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in which the present is still constituted by the future or the past; and because his feelings have been habitually associated with thoughts and images, to the number, clearness, and vivacity of which the sensation of self is always in an inverse proportion. And yet, should he perchance have occasion to repel some false charge, or to rectify some erroneous censure, nothing is more common than for the many to mistake the general liveliness of his manner and language, whatever is the subject, for the effects of peculiar irritation from its accidental relation to himself.*
For myself, if from my own feelings, or from the less suspicious test of the observations of others, I had been made aware of any literary testiness or jealousy; I trust, that I should have been, however, neither silly nor arrogant enough to have burthened the imperfection on genius. But an experience (and I should not need documents in abundance to prove my words, if I added)—a tried experience of twenty years, has taught me, that the original sin of my character consists in a careless indifference to public opinion, and to the attacks of those who influence it; that praise and admiration have become yearly less and less desirable, except as marks of sympathy; nay that it is difficult and distressing to me to think with any interest even about the sale and profit of my works, important as, in my present circumstances, such considerations must needs be. Yet it never occurred to me to believe or fancy, that the quantum of intellectual power bestowed on me by nature or education was in any way connected with this habit of my feelings; or that it needed any other parents or fosterers
This is one instance among many of deception, by the telling the half of a fact, and omitting the other half, when it is from their mutual counteraction and neutralization, that the whole truth arises, as a tertium aliquid different from either. Thus in Dryden's famous line
Great wit (meaning genius) to madness sure is near allied.
Now if the profound sensibility, which is doubtless one of the components of genius, were alone considered, single and unbalanced, it might be fairly described as exposing the individual to a greater chance of mental derange ment; but then a more than usual rapidity of association, a more than usual power of passing from thought to thought, and image to image, is a component equally essential; and in the due modification of each by the other the genius itself consists; so that it would be just as fair to describe the earth, as in imminent danger of exorbitating, or of falling into the sun, according as the assertor of the absurdity confined his attention either to the projectile or to the attractive force exclusively.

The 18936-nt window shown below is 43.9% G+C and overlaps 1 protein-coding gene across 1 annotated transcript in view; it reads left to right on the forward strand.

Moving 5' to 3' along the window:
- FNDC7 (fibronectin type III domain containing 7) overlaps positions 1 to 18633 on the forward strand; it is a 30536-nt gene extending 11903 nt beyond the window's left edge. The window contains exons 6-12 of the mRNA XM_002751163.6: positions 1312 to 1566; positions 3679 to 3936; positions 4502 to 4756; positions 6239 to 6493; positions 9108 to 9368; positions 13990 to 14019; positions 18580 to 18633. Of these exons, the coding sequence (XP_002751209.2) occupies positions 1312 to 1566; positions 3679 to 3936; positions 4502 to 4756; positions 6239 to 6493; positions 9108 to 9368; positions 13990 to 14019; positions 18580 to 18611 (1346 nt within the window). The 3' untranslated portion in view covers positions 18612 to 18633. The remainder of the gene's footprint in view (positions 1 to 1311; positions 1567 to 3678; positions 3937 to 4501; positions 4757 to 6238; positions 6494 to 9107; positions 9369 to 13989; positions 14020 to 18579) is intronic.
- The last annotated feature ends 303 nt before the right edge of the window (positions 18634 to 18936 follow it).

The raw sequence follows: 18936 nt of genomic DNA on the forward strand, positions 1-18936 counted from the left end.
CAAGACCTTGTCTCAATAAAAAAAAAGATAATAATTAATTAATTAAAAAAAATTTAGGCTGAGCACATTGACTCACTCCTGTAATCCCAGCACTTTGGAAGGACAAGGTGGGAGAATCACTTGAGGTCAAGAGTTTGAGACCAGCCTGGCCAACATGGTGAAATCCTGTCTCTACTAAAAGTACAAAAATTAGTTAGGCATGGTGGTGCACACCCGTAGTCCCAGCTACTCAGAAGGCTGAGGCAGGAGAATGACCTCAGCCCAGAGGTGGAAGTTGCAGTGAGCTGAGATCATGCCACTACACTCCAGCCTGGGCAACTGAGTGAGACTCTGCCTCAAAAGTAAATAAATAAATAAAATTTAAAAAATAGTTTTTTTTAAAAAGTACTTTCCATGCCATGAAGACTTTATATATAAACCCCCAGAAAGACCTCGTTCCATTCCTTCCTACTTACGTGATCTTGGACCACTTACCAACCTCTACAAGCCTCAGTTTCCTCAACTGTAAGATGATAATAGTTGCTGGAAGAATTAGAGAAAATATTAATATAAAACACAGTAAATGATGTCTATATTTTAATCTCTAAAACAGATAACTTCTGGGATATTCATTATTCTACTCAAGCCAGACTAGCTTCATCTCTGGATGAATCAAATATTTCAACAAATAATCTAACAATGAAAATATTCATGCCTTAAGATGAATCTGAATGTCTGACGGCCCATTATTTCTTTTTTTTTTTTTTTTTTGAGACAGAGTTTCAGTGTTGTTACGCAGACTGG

than constitutional indolence, aggravated into languor by illhealth; the accumulating embarrassments of procrastination; the mental cowardice, which is the inseparable companion of procrastination, and which makes us anxious to think and converse on any thing rather than on what concerns ourselves; in fine, all those close vexations, whether chargeable on my faults or my fortunes, which leave me but little grief to spare for evils comparatively distant and alien.
Indignation at literary wrongs I leave to men born under happier stars. I can not afford it. But so far from condemning those who can, I deem it a writer's duty, and think it creditable to his heart, to feel and express a resentment proportioned to the grossness of the provocation, and the importance of the object. There is no profession on earth, which requires an attention so early, so long, or so unintermitting as that of poetry; and indeed as that of literary composition in general, if it be such as at all satisfies the demands both of taste and of sound logic. How difficult and delicate a task even the mere mechanism of verse is, may be conjectured from the failure of those, who have attempted poetry late in life. Where then a man has, from his earliest youth, devoted his whole being to an object, which by the admission of all civilized nations in all ages is honorable as a pursuit, and glorious as an attainment; what of all that relates to himself and his family, if only we except his moral character, can have fairer claims to his protection, or more authorize acts of self-defence, than the elaborate products of his intellect and intellectual industry? Prudence itself would command us to show, even if defect or diversion of natural sensibility had prevented us from feeling, a due interest and qualified anxiety for the offspring and representatives of our nobler being. I know it, alas! by woful experience. I have laid too many eggs in the hot sands of this wilderness, the world, with ostrich carelessness and ostrich oblivion. The greater part indeed have been trod under foot, and are forgotten; but yet no small number have crept forth into life, some to furnish feathers for the caps of others, and still more to plume the shafts in the quivers of my enemies, of them that unprovoked have lain in wait against my soul.